March 8, 2023


Japan, Industry to Push for Gas Support at G7

Gas companies met with G7 government officials Tuesday to press their case for natural gas being included in energy transition and security plans.

“Our industry is committed to ensuring natural gas projects are aligned with international climate objectives,” the group of several industry associations based in the US, Europe and Asia wrote in a letter to Japanese PM Fumio Kishida following a meeting on the sidelines of the CERAWeek by S&P Global conference in Houston Tuesday.

Japan, the world's number one LNG importer in 2022, is chairing the G7 this year, and Tokyo has made energy security a top priority on the agenda.

The gas industry view dovetails with that of the Japanese government, which is keen to keep funding available for natural gas.

Last year the G7 leaders committed to aligning financial flows with the Paris Agreement goals. That’s not the prohibition on financing for fossil fuels that some environmentally focused groups would like to see, but it is part of a trend away from financing for oil and gas that some argue is premature.

View from Japan

Japanese officials are hoping for a statement at the G7 summit that would leave the door open for financing natural gas.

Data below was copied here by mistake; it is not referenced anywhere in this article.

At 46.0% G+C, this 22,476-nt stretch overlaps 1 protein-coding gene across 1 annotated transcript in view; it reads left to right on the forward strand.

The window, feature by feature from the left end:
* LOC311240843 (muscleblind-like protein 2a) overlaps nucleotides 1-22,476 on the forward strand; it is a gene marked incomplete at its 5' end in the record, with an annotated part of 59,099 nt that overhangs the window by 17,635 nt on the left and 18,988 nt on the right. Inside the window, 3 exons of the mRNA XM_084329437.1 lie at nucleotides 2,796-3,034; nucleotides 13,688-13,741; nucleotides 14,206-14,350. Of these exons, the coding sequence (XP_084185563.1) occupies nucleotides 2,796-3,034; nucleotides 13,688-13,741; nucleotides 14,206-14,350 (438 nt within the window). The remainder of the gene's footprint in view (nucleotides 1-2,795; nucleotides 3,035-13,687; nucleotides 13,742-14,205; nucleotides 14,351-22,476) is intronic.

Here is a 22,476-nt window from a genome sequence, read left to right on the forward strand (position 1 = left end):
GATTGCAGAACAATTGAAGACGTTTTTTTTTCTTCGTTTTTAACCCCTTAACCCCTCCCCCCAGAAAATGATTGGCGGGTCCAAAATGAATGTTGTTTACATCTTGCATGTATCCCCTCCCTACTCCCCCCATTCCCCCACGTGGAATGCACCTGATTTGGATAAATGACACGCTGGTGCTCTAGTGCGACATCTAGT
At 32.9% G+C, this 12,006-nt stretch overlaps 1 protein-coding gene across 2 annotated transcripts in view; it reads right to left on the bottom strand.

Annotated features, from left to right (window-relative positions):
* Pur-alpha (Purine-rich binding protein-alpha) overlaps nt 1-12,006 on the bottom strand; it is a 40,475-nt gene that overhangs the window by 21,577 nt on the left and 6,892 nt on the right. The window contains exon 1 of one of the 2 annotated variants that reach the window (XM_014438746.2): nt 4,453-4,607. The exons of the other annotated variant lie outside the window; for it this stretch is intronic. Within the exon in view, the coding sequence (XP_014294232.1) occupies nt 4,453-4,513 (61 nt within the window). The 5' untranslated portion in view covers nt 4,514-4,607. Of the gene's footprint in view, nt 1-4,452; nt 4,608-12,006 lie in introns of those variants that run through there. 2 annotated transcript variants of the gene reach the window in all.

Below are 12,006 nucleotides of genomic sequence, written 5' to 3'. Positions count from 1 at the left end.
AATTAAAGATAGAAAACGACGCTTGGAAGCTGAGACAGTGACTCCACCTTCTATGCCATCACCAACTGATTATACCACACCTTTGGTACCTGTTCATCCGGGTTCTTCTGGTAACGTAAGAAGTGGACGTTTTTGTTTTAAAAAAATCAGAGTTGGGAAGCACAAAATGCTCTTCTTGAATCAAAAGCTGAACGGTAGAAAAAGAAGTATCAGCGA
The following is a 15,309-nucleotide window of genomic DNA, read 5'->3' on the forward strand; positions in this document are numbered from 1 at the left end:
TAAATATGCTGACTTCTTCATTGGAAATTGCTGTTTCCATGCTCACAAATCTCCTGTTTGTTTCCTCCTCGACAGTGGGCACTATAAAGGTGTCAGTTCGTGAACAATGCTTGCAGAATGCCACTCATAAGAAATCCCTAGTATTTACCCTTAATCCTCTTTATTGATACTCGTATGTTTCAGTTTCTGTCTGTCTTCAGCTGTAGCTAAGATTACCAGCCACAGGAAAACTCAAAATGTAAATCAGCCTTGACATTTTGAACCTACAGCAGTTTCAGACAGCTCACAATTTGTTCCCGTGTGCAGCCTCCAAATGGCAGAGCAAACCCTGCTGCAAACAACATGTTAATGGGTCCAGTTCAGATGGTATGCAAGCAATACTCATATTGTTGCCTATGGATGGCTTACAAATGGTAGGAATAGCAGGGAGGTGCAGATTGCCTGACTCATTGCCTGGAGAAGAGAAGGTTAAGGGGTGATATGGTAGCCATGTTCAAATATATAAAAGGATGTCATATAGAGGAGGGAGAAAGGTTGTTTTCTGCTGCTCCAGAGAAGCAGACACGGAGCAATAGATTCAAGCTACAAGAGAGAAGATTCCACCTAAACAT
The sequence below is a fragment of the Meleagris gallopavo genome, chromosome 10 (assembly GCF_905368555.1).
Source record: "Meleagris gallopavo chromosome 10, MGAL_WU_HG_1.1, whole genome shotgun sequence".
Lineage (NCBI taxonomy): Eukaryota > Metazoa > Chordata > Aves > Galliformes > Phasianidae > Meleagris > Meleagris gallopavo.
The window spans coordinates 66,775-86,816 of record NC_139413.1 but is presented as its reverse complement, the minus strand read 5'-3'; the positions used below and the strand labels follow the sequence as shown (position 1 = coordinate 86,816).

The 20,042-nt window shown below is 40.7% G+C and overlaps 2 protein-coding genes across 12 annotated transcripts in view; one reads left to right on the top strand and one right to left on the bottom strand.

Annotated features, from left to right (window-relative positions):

Japanese officials are concerned that the banks are increasingly using projections from net zero analyses to determine the future of gas demand worldwide.

Because there is less appetite for gas in future years under a net zero scenario, they believe that is leading to a reluctance to invest in upstream gas supplies. The concern is that this will lead to a shortfall in gas supplies in later years.

View from the US

In the US, natural gas policy has proven a sensitive point for the Biden administration. While there’s an acknowledgement that natural gas has a role to play given its lower emissions profile compared to coal, there is a deep concern over both locking in natural gas consumption for decades to come and methane leakage.

US climate envoy John Kerry underscored the point on Monday.

“Gas is part of the transition folks, absolutely,” he said at CERAWeek Monday. “But if you get to 2030, and you're not abating those emissions, you're then contributing to the problem.”

That sensitivity subsided after Russia invaded Ukraine, when energy security in Europe started to take precedence over transition concerns.

The same is true in Europe — at least in the short run.

Whereas European importers were once wary about signing on to import LNG from the US given concerns over a lack of methane regulations, that shifted.

“Not anymore,” US Energy Secretary Jennifer Granholm quipped at the CERAWeek conference.